“From houses to churches” – Report of ACN’s main activities in 2017
Aid to the Church in Need’s (ACN) annual activity report for 2017 was presented on 4 July 2018 in Rome. ACN’s international director, Thomas Heine-Geldem was present alongside other ACN representatives, including Cardinal Mauro Piacenza, major penitentiary of the Vatican’s Apostolic Penitentiary and President of ACN international.
Cardinal Piacenza, outlining the history of the foundation in 1947, recalled that the idea of Pius XII was to have a work that dealt with the miseries caused by the Second World War “by not discriminating against anyone and not even the former executioners “, and a work was created with” personnel more and more specialised, but not bureaucratised “.
“We have not – says Cardinal Piacenza – become a sort of organization of solidarity. This has remained a work of the Church, a pastoral work.” Thomas Heine-Geldem outlined the guidelines of the foundation: loyal to the Pope, at the service of the cause of evangelisation, committed to the persecuted Church and guardian of the generosity of our benefactors.
ACN’s main role is pastoral work, along with humanitarian aid. Although ACN provides practical help for persecuted Christians, the first priority is always to give pastoral support.
ACN has 23 international offices and supports projects virtually anywhere in the world, excluding the rich first world of Western Europe, North America and Australia. Most of ACN’s aid projects are in Africa, followed by Asia, Latin America, Eastern and Central Europe, and the Middle East. In general, 32.8% of the projects were destined for reconstruction, 15.7% for emergency aid, 15.4% for Masses, 12.1% for training, 9.6% per cent for catechesis.
After the so-called Arab spring of 2011, there has been an increasing trend of aid projects to the tortured area Middle East region. On a per country basis, Iraq was the greatest beneficiary of ACN projects, then India, Syria, Ukraine, Brazil and the Democratic Republic of the Congo. The 2017 report of ACN’s activity is a moving portrait of a reality that is hard, but which is also full of hope. Although pastoral support is a priority, there are exceptional cases such as the Iraqi one, in which pastoral support must exceptionally be replaced by the priority for humanitarian aid.
In terms of where most of the money is spent, Africa again took the lead, followed by the Middle East, which Heine-Geldem said was the result of a concrete decision by ACN to provide “exceptional” support to the region to help Christians remain there… “If Christians are not helped to stay there, they will be forced to leave,” he said, adding that “if we don’t have Christians in the Middle East, there is no need to help with pastoral work.” There were 41 projects funded in Iraq and 143 in Syria.
Most of ACN’s funding in Iraq is going toward the Nineveh Plains Reconstruction Project, and providing spiritual support through Masses, formation and catechesis, as well as food and transport. The reconstruction project, Heine-Geldem said, has also helped bring different Christian rites in Iraq together and has allowed them to interact in a way that was not typical in the past. Thus, the Marshall plan for Iraq was first of all aimed at the reconstruction of war-damaged homes. But now it’s time to think about churches too. For this reason, the goal of 2018 is to move “from houses to churches”… and it’s not just a slogan.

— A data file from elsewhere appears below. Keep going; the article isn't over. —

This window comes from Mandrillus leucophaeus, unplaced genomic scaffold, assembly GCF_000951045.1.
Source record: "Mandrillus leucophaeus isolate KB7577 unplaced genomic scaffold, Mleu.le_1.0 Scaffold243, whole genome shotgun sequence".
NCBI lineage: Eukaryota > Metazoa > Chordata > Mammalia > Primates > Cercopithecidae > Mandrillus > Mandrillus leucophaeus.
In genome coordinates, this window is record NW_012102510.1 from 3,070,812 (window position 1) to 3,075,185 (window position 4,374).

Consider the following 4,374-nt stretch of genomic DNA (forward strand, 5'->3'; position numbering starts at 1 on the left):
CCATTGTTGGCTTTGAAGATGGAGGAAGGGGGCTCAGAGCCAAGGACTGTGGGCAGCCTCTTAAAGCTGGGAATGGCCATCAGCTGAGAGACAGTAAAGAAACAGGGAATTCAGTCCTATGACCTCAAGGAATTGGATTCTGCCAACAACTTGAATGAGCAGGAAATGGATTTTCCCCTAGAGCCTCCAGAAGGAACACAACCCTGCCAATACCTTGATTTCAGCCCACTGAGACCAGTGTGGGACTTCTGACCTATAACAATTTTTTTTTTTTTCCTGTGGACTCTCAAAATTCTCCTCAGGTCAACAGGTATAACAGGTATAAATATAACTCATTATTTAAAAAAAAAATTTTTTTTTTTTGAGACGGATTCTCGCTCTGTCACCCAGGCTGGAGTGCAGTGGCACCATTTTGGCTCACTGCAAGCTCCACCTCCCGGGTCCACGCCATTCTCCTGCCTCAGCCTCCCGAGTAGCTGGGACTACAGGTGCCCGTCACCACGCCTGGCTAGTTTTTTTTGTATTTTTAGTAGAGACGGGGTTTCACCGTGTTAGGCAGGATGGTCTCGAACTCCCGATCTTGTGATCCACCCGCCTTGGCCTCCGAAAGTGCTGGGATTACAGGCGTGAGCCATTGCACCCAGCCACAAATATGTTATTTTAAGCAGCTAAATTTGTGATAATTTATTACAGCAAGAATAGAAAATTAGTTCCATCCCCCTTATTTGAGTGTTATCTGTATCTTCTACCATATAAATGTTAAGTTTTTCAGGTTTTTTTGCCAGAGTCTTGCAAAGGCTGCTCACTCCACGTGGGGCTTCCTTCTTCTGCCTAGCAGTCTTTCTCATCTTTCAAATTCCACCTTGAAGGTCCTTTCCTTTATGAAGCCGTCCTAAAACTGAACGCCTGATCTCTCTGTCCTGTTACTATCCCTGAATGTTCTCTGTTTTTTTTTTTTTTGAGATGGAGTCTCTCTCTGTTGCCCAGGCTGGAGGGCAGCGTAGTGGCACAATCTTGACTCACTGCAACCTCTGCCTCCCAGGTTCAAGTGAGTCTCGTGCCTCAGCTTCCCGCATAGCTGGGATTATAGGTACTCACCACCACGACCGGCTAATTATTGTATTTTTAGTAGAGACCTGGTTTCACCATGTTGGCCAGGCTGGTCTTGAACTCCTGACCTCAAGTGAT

In Syria, which is second on the list of Middle Eastern aid recipients for ACN, most of the funding still comes in the form of basic humanitarian aid since the country is still at war. “We still have war, we still have uncertainty, and people still need emergency help in order enable Christians there to remain or to entice them to return,” Heine-Geldem said, reiterating that the organization’s main priority is to help Christians stay in their home country. “This is not a political statement about immigration, but it is our vocation to do that,” he said, explaining that from even from a geopolitical view, they don’t want the area to become “totally Christian free.” “Christians are a good backbone of society,” he said, noting that many Muslims have told him Christians are needed in the Middle East, because they form the majority of the middle class, and are educated.
In terms of 2018, Heine-Geldem said Syria and Iraq will continue to be a priority, as will the religious freedom report ACN publishes annually, which will be released in November. Additionally, India will also be a key focus, with particular attention for Catholics who are members of the “Dalit” class, which is the lowest in the caste and whose members are considered “untouchable” and less than human. These people are “oppressed and neglected by the system,” and they also face increasing religious persecution from the amplified presence of Hindu extremists, Heine-Geldem said, noting that ACN recently launched a campaign to “open the eyes” of the world to what is happening on the ground. “From what I’ve seen, they really deserve our help. It is a very serious situation.”